Screening mammography has been shown to reduce breast cancer mortality by at least 30% by detection of clinically occult lesions32,33 but, for every malignant lesion detected, 2 to 6 benign but "suspicious" occult lesions are detected for which biopsy is recommended.34 Compliance with screening guidelines could result in more than 1 million breast biopsies per year in the United States. For nonpalpable mammographically detected lesions, excisional biopsy after image-guided needle localization has been the criterion standard for making a tissue diagnosis. It is the only method that gives the pathologist the opportunity to characterize the entire lesion. If the lesion proves to be malignant and the margins of excision are negative, the breast surgery portion of breast-conserving treatment may be finished with this single procedure.
There are alternative "closed biopsy" image-guided tissue sampling techniques that may frequently be preferable to image-guided open biopsy. Potential advantages of closed biopsy techniques include shorter procedure times, less breast scarring and deformity, less discomfort, and less expense when the lesion proves to be benign. A potential disadvantage is that the limited sampling could lead to a false-negative diagnosis, although with appropriate safeguards and follow-up breast imaging this problem has proved to be little different than after open biopsy techniques. The potential advantages of the open technique if the lesion proves to be malignant have been described earlier, but disadvantages include incomplete excisions because the surgeon did not have a preoperative diagnosis of cancer and lower success rates for sentinel node biopsy techniques after excisional biopsies.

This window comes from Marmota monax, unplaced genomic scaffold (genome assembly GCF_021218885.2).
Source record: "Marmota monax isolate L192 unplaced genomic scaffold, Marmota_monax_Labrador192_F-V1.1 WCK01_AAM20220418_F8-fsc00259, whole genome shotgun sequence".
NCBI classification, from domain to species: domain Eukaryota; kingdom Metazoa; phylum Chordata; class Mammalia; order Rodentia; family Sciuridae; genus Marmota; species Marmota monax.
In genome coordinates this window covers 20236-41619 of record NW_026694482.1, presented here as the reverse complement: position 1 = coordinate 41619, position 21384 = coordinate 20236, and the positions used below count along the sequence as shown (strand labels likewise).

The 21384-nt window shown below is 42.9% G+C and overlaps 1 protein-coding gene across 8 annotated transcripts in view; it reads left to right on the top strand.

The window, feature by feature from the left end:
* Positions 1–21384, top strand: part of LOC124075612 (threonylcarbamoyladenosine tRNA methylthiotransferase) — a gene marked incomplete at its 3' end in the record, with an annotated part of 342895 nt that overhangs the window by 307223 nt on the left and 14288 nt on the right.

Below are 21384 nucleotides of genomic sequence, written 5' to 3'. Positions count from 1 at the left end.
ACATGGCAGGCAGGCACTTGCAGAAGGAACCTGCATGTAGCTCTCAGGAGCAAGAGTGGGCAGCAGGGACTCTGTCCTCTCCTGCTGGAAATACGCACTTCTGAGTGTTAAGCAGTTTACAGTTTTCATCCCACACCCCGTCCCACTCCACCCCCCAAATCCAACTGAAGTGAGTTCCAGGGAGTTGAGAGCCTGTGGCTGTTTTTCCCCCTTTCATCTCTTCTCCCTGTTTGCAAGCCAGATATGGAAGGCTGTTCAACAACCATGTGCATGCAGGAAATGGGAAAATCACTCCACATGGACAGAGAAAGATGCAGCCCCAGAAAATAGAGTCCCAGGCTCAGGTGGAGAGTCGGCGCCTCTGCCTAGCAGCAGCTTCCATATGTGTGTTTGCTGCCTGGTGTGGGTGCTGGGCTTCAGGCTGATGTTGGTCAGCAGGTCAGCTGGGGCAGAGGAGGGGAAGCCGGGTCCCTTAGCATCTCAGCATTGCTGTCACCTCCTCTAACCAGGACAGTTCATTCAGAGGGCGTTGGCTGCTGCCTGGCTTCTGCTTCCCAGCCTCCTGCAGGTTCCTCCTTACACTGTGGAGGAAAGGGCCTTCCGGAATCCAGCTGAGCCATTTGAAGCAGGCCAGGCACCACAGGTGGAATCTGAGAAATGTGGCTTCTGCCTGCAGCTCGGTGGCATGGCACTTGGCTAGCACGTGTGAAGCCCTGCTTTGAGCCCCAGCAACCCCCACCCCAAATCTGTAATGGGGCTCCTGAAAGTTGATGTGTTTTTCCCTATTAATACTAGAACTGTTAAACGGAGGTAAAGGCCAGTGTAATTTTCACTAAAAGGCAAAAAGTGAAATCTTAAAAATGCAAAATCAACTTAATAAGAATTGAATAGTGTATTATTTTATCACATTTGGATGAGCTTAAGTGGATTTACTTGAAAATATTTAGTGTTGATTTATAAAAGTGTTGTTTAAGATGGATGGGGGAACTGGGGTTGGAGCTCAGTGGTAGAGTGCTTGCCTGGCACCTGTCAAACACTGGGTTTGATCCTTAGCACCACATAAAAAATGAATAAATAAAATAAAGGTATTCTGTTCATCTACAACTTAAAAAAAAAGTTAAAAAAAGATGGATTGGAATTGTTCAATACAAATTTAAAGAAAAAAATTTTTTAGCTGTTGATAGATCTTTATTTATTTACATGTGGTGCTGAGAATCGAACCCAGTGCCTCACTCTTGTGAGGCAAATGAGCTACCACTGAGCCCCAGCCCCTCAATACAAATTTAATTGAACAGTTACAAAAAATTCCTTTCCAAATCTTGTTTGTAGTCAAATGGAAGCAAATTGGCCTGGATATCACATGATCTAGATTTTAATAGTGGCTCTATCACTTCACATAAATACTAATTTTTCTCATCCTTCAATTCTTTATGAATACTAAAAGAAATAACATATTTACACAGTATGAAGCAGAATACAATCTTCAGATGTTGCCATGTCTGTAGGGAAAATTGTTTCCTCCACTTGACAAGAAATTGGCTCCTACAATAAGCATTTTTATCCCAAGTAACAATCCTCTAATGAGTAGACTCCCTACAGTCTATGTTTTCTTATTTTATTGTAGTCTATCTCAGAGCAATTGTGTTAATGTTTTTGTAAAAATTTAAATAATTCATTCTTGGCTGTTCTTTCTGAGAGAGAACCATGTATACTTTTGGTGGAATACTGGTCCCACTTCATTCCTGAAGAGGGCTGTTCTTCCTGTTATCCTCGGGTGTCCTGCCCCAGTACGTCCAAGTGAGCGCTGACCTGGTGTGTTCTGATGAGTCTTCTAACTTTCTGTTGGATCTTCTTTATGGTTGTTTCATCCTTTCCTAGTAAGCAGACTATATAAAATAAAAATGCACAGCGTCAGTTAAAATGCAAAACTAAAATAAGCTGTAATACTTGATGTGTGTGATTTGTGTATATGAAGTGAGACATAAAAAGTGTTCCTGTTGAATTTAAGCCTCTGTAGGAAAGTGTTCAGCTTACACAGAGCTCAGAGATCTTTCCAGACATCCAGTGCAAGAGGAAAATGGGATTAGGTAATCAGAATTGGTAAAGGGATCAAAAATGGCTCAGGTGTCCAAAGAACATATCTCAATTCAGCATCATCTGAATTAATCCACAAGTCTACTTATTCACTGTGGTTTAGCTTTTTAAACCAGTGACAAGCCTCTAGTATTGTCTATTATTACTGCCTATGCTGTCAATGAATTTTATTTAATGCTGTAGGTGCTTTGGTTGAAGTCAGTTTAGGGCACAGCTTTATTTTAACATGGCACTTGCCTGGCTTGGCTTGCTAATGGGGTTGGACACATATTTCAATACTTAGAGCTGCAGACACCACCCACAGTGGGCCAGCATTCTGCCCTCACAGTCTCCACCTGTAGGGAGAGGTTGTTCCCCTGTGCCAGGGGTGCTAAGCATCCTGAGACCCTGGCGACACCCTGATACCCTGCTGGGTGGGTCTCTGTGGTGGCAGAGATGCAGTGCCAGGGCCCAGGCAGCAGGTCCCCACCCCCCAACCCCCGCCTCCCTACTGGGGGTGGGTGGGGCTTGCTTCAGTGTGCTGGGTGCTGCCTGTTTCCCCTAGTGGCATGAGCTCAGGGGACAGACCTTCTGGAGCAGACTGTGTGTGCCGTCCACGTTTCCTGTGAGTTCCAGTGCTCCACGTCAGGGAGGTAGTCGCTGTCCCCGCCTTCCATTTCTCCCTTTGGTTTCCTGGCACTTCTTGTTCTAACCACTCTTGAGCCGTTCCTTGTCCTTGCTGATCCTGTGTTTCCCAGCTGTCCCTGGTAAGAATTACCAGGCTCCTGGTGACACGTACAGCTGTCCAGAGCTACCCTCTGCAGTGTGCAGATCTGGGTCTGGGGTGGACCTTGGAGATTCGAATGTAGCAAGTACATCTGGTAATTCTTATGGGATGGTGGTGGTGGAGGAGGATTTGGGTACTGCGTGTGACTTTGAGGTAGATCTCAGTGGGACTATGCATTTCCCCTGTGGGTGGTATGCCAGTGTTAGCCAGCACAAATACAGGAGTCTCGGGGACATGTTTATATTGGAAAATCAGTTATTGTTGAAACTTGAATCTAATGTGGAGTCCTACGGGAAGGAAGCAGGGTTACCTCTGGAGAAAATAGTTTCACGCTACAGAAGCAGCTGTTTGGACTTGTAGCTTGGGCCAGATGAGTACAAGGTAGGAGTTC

Alternative image-guided closed biopsy techniques are fine-needle aspiration biopsy, large-core biopsies with the automated gun, and suction trocar core biopsies. Each of these biopsy procedures can be directed either by stereotactic mammography equipment or by ultrasonography equipment. Image-guided biopsies may also be carried out using advanced breast biopsy instrumentation equipment, which permits an image-directed open excisional biopsy of small lesions.
In primary breast cancer, metastases to the regional nodes are the most important predictor of occult systemic metastases. Nodal metastases can cause considerable morbidity if uncontrolled and if untreated may occasionally be a source of systemic metastases. Most regional node metastases are to the axillary nodes, but when there are metastases only to 1 of the 2 nodal basins (axilla or internal mammary), the internal mammary nodes alone are involved 10% of the time.35 Between 4% and 9% of patients with T1 and T2 will have internal mammary node metastases when there are no axillary metastases. Randomized trials have convincingly demonstrated that there is no survival advantage to surgical resection of internal mammary nodes.36 The alternative of radiation therapy to the internal mammary nodes remains the subject of debate. Meta-analyses of the randomized radiation therapy trials have as yet shown no overall survival advantage; however, there does seem to be a tradeoff of fewer breast cancer deaths after irradiation with more cardiovascular (cardiac) deaths.37 Proponents of internal mammary node irradiation argue that modern radiation techniques that spare the heart should lead to fewer late cardiac deaths.38,39